Respect and tolerance are vital in any civilised society, and have long been a key part of being British citizens. It is of the greatest importance that our children learn to understand and respect each other, and other members of our local and wider community.
Mutual respect and tolerance of those with different faiths and beliefs is embedded in our school’s values:
We respect our children’s individuality, encourage creativity and support every child to make the most of their abilities.
All children are encouraged to develop their interests and skills, and to be open to learning new things. A very extensive programme of extra curricular activities allows them to explore different interests. Our exciting and engaging curriculum encourages children to learn about the world, and to understand that there are many different faiths and beliefs. They learn that it is acceptable to have strong beliefs, and to uphold them firmly, but that it is also important to understand that other people have equally strong beliefs which must be respected.
We want our pupils to leave our school as a well educated, self confident and caring member of society.
It is of the greatest importance that our children should learn to become strong, tolerant and respectful members of our society. They are encouraged to explore these ideas through PSHE and RE. They are encouraged to celebrate, to consider the needs of others, and to develop their knowledge and understanding. They are encouraged to explore spirituality, within the Christian ethos of our school, and with an understanding of other faiths and beliefs. School visits to places of worship and other world faiths encourage tolerance and respect. Children and staff are encouraged to discuss their own faith and cultural traditions.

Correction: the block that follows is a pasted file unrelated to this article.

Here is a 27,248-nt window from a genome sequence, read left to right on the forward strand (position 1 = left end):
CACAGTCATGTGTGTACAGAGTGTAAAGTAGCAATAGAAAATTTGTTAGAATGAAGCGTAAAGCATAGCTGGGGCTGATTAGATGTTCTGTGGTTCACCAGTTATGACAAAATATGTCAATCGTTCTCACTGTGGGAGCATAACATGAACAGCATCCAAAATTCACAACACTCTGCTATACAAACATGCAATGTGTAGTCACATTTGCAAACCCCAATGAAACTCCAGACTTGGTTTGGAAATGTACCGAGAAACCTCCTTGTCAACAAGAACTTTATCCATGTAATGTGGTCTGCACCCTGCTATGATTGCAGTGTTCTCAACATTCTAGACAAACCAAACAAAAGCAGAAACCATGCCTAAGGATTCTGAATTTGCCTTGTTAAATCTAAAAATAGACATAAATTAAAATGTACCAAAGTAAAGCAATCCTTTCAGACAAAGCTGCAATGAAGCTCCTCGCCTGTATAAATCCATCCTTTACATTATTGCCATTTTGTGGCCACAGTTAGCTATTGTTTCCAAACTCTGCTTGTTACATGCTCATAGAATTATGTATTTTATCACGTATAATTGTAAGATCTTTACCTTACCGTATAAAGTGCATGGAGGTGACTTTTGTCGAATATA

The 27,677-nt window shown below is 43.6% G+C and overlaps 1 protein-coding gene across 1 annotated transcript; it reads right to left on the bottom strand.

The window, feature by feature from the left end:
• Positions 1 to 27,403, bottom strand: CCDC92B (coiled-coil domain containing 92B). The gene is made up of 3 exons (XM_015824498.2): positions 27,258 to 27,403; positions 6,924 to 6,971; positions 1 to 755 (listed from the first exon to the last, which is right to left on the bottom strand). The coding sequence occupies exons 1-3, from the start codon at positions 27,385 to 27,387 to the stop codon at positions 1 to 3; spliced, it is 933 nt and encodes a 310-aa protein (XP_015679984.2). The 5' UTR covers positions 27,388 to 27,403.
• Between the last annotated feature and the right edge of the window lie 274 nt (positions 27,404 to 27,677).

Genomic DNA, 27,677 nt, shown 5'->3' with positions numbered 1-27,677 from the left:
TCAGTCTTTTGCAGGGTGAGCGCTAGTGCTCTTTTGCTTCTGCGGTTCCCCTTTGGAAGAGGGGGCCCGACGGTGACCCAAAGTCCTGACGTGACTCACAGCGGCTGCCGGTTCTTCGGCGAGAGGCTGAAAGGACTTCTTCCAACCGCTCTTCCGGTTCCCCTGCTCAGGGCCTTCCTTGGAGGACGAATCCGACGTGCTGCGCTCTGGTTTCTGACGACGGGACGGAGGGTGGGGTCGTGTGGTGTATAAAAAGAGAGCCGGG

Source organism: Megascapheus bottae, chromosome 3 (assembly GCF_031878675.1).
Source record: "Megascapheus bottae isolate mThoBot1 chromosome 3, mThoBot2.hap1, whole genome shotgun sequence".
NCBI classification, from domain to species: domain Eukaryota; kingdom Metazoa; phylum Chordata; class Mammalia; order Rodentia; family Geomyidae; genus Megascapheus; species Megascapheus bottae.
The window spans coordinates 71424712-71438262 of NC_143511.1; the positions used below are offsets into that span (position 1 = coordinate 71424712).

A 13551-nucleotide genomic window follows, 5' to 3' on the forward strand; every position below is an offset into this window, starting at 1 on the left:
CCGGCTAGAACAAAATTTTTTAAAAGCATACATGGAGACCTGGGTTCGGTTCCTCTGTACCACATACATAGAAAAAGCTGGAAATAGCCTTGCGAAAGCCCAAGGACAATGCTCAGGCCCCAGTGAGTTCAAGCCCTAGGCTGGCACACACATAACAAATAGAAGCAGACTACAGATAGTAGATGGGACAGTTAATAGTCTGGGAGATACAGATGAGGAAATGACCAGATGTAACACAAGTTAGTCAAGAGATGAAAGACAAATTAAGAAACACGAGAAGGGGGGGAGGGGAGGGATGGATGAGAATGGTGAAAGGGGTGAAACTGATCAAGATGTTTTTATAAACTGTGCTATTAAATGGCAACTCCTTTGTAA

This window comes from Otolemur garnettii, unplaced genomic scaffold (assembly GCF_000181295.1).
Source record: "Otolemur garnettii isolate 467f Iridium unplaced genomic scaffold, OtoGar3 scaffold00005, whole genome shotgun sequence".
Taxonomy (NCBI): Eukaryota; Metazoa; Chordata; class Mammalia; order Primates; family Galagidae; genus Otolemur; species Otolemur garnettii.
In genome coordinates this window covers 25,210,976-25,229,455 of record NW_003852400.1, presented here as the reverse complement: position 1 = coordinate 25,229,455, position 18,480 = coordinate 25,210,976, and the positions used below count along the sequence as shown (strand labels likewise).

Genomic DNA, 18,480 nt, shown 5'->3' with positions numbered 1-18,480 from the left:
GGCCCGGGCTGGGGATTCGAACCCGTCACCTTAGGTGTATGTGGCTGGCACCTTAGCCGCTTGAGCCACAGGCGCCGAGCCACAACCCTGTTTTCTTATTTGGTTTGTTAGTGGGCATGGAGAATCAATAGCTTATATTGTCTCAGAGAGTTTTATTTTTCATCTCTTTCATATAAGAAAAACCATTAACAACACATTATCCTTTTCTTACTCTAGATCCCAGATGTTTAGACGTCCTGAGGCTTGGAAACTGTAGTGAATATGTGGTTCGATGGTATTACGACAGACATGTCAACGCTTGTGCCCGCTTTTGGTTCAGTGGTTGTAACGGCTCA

We promote equality of opportunity for all, irrespective of gender, race, creed, ability or disability.
All children in this school are accepted for who they are, and this is evident in the strong family atmosphere of our school. Bullying or abusive language is not tolerated. Some of our children belong to families with an active faith, many do not. All are encouraged to develop an understanding of our ethos, and to understand that key elements, such as the need to care for others, to help those in need, to behave well, to seek the good of all, and promote the common good, are found in other world religions. They also learn about some of the differences between faiths, and that it is acceptable to discuss these differences, and to disagree with one another, within a framework of friendship and mutual respect.